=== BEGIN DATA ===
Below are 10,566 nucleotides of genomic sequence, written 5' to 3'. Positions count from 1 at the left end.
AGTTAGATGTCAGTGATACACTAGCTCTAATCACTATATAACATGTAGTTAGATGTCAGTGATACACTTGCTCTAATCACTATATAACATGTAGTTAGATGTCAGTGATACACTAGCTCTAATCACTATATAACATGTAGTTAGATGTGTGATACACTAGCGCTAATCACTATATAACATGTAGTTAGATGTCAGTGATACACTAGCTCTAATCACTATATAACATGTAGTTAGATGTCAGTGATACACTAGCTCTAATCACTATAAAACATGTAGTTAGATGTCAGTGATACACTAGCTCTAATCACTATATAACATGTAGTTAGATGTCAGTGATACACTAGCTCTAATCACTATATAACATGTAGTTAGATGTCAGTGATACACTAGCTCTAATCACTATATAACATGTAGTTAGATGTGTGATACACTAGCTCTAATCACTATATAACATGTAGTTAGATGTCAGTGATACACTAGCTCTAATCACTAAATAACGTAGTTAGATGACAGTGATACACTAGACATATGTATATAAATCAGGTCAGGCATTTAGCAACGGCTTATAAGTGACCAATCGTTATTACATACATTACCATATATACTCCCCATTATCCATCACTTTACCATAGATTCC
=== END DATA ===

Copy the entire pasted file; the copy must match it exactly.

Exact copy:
Below are 10,566 nucleotides of genomic sequence, written 5' to 3'. Positions count from 1 at the left end.
AGTTAGATGTCAGTGATACACTAGCTCTAATCACTATATAACATGTAGTTAGATGTCAGTGATACACTTGCTCTAATCACTATATAACATGTAGTTAGATGTCAGTGATACACTAGCTCTAATCACTATATAACATGTAGTTAGATGTGTGATACACTAGCGCTAATCACTATATAACATGTAGTTAGATGTCAGTGATACACTAGCTCTAATCACTATATAACATGTAGTTAGATGTCAGTGATACACTAGCTCTAATCACTATAAAACATGTAGTTAGATGTCAGTGATACACTAGCTCTAATCACTATATAACATGTAGTTAGATGTCAGTGATACACTAGCTCTAATCACTATATAACATGTAGTTAGATGTCAGTGATACACTAGCTCTAATCACTATATAACATGTAGTTAGATGTGTGATACACTAGCTCTAATCACTATATAACATGTAGTTAGATGTCAGTGATACACTAGCTCTAATCACTAAATAACGTAGTTAGATGACAGTGATACACTAGACATATGTATATAAATCAGGTCAGGCATTTAGCAACGGCTTATAAGTGACCAATCGTTATTACATACATTACCATATATACTCCCCATTATCCATCACTTTACCATAGATTCC